Under the banner of Urban Nomads, Winfried Baumann has created a variety of designs that can provide the homeless with shelter. His creations are designed to be manageable by a single person and are compact enough to be moved around. His “Instant Housing” range incorporates small mobile homes that are not only practical and functional, but aesthetically pleasing as well.
To tackle the issue of homelessness, one Bulgarian designer – Georgi Djongarski – came up with the I-Gloobox. It is made from thick, waterproof material, which provides a warm, dry shelter at night. During the day the I-Gloobox can be folded up and transported using the wheels attached to its aluminum frame. Due to its modular design the I-gloobox can also be repaired with ease when needed.
WheelLY is a concept from the Italian architectural and product design practice, ZO_loft. It features a aluminum frame that can be rolled for easy transport and folds it into two polyester resin tents. All parts of the WheelLY are made from recyclable or recycled materials and when rolled around it also doubles as a storage space for personal belongings.
14. Project GREGORY
Gregory Ad Solution came up with the innovative idea of combining billboard construction with living spaces. From the outside the house looks like an ordinary billboard, but stairs below the structure provides access to the interior living space. Using the triangle shape of a billboard, the dwelling is able to provide two rooms, the first with a raised bed and kitchen and the second with a toilet, shower corner and built-in cabinet.
15. Rolling Shelter
The Rolling Shelter is the idea of Eduardo Lacroze, an architect from Buenos Aires. It was designed to be a discreet and efficient shelter that is suitable for homeless people and Eduardo based his idea around using a shopping cart for the core component. This means the shelter is not only mobile, but can be assembled using just a screwdriver. The shelter is insulated and weatherproof, with one side folding out into a flatbed.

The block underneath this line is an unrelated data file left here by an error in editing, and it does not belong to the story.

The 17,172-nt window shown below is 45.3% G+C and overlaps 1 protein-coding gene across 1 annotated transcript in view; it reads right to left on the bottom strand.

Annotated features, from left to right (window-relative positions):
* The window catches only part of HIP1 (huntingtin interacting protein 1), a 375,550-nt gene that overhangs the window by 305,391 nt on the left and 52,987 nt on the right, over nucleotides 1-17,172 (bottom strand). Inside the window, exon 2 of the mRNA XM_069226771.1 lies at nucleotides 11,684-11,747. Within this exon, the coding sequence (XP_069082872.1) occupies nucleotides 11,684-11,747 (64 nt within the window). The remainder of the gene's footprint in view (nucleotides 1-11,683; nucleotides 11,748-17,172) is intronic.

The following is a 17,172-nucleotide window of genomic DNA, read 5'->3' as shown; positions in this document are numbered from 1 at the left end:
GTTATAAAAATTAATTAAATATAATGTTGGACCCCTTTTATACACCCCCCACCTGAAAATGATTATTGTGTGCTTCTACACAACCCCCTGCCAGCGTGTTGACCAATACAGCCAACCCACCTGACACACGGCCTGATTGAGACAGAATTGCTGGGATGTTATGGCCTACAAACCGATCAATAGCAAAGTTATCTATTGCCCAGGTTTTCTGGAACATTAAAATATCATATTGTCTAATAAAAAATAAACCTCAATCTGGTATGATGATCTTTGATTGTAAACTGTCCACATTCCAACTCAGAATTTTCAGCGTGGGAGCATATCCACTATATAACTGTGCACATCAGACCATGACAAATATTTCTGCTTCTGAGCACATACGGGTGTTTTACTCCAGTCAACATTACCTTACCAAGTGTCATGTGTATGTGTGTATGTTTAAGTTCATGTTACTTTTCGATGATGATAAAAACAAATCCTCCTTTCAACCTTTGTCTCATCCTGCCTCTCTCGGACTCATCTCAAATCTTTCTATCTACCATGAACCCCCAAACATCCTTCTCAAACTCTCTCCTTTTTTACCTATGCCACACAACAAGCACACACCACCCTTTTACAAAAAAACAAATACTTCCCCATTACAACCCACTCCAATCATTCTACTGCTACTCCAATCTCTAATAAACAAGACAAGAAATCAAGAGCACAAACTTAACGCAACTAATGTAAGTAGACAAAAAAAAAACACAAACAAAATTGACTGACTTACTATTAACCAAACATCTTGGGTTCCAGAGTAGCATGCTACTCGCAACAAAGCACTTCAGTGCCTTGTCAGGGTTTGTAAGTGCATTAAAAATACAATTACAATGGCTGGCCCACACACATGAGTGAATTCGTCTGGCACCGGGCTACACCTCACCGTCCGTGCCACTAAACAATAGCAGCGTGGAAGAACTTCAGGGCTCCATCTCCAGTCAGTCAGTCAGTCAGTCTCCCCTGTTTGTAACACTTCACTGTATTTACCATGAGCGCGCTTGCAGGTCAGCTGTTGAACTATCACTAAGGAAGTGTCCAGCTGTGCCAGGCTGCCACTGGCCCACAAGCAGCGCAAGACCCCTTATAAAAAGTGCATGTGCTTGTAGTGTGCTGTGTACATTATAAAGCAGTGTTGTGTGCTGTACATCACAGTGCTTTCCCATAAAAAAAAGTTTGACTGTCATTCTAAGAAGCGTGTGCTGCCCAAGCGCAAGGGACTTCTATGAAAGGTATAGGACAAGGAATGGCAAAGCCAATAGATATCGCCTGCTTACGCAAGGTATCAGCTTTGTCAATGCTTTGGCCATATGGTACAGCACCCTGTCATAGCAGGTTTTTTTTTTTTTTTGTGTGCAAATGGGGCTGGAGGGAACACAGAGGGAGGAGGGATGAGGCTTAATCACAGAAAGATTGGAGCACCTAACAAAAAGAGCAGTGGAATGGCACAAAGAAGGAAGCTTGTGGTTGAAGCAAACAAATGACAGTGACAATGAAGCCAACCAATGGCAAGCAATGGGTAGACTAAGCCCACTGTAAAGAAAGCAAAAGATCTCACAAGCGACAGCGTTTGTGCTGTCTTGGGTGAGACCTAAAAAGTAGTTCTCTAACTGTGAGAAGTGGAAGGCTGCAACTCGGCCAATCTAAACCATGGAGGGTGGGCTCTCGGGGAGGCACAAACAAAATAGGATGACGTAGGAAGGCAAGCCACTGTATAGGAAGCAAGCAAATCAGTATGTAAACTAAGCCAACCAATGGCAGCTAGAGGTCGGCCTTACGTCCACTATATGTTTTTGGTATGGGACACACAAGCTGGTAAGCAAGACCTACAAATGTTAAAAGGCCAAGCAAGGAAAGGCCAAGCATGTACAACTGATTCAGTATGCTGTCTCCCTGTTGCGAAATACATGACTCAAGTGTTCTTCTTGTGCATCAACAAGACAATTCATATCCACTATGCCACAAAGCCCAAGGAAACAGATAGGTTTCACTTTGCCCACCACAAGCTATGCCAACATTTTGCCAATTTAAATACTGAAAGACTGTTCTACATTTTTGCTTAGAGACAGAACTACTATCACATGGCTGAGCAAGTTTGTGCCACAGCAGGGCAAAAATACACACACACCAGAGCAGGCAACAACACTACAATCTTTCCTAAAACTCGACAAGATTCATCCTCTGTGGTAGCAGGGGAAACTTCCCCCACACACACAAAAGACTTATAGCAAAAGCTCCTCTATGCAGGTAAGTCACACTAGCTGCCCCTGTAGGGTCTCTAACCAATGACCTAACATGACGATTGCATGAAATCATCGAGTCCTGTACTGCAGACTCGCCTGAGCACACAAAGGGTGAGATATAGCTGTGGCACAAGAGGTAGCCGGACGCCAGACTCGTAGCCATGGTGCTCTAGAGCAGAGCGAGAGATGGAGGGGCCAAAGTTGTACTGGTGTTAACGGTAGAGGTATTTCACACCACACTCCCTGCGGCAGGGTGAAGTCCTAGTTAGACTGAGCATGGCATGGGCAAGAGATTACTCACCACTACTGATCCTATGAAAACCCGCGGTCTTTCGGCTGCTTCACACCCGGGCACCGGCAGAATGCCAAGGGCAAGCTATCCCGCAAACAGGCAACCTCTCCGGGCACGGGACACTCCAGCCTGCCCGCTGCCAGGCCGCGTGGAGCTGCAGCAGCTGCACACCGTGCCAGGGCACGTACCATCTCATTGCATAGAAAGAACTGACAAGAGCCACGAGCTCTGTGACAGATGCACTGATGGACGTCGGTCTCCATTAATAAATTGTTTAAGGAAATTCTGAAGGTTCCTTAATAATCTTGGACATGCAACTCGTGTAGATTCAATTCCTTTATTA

16. Bus Shelters
One of the proposed ideas for addressing homelessness in Hawaii is to transform the retired city buses into transitional housing. The City has about 70 buses that were retired due to their advance mileage and each will be retrofitted to cater to the specific needs of the homeless population. Some of the buses will be used for shelter while others will contain showers or recreational space.
Michael Rakowitz is an artist that approached the problem of providing homeless people with shelter and warmth in a different way. He came up with the paraSITE shelter, which is custom build and inflatable. The shelter works by attaching to the exterior outtake vents for the heating, ventilation and air-conditioning systems of buildings. Since it uses only plastic bags, hooks, tape and polyethylene tubing it is very cheap to assemble.
Designed by Stephane Malka, A-KAMP47 is his answer to the fact that isolated tents used by the homeless are often exposed to the cold and theft. Instead of on the ground, the camp is installed vertically along the side of a wall on scaffolding. This not only provides better protection against the wind, but also a better sense of community and safety. Since the camp is located on the wall and not the ground it also counts as a public space.
19. 1 Square Meter Houses
The One SQM House was invented by German architect, Van Bo Le-Mentzel, who was once a Laotian refugee. Since he was homeless himself, he knew exactly how important it is for those living on the street to have a sense of owning their own space. His ONE SQM House is easy to build and he has made the plans available for free. Although small, the house features a bed, desk, window and even lockable door.
20. Star Apartments
Skid Row Housing Trust came up with a more permanent solution for the homeless with their Star Apartments building in downtown Los Angeles. The building was designed by architect Micael Maltzan and has 100 units, made out of prefabricated modules. These modules were stacked at angles, giving the building a very striking appearance. In addition to the rooms the building also includes an on-site medical clinic running track, art rooms, library and community garden.